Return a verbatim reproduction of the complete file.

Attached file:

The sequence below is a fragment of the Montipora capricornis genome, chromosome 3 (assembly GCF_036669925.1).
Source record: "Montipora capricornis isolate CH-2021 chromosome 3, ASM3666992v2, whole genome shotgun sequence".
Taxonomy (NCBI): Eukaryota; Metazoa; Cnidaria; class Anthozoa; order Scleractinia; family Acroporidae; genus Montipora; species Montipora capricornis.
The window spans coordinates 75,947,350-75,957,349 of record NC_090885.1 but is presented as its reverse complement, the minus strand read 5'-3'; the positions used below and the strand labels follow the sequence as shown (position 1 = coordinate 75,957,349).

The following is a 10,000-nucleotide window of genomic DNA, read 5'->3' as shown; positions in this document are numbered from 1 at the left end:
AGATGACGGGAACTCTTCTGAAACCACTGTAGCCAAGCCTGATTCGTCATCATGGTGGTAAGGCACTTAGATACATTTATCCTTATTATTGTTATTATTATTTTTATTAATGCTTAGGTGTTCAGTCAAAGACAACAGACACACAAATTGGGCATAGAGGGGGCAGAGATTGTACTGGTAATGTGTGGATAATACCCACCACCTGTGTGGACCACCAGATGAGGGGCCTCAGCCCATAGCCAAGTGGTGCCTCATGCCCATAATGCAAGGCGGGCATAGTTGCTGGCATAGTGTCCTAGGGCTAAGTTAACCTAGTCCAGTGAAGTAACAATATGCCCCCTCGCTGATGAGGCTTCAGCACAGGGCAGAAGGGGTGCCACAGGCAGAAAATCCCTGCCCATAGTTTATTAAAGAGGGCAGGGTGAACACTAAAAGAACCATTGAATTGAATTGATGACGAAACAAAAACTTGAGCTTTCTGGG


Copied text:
The sequence below is a fragment of the Montipora capricornis genome, chromosome 3 (assembly GCF_036669925.1).
Source record: "Montipora capricornis isolate CH-2021 chromosome 3, ASM3666992v2, whole genome shotgun sequence".
Taxonomy (NCBI): Eukaryota; Metazoa; Cnidaria; class Anthozoa; order Scleractinia; family Acroporidae; genus Montipora; species Montipora capricornis.
The window spans coordinates 75,947,350-75,957,349 of record NC_090885.1 but is presented as its reverse complement, the minus strand read 5'-3'; the positions used below and the strand labels follow the sequence as shown (position 1 = coordinate 75,957,349).

The following is a 10,000-nucleotide window of genomic DNA, read 5'->3' as shown; positions in this document are numbered from 1 at the left end:
AGATGACGGGAACTCTTCTGAAACCACTGTAGCCAAGCCTGATTCGTCATCATGGTGGTAAGGCACTTAGATACATTTATCCTTATTATTGTTATTATTATTTTTATTAATGCTTAGGTGTTCAGTCAAAGACAACAGACACACAAATTGGGCATAGAGGGGGCAGAGATTGTACTGGTAATGTGTGGATAATACCCACCACCTGTGTGGACCACCAGATGAGGGGCCTCAGCCCATAGCCAAGTGGTGCCTCATGCCCATAATGCAAGGCGGGCATAGTTGCTGGCATAGTGTCCTAGGGCTAAGTTAACCTAGTCCAGTGAAGTAACAATATGCCCCCTCGCTGATGAGGCTTCAGCACAGGGCAGAAGGGGTGCCACAGGCAGAAAATCCCTGCCCATAGTTTATTAAAGAGGGCAGGGTGAACACTAAAAGAACCATTGAATTGAATTGATGACGAAACAAAAACTTGAGCTTTCTGGG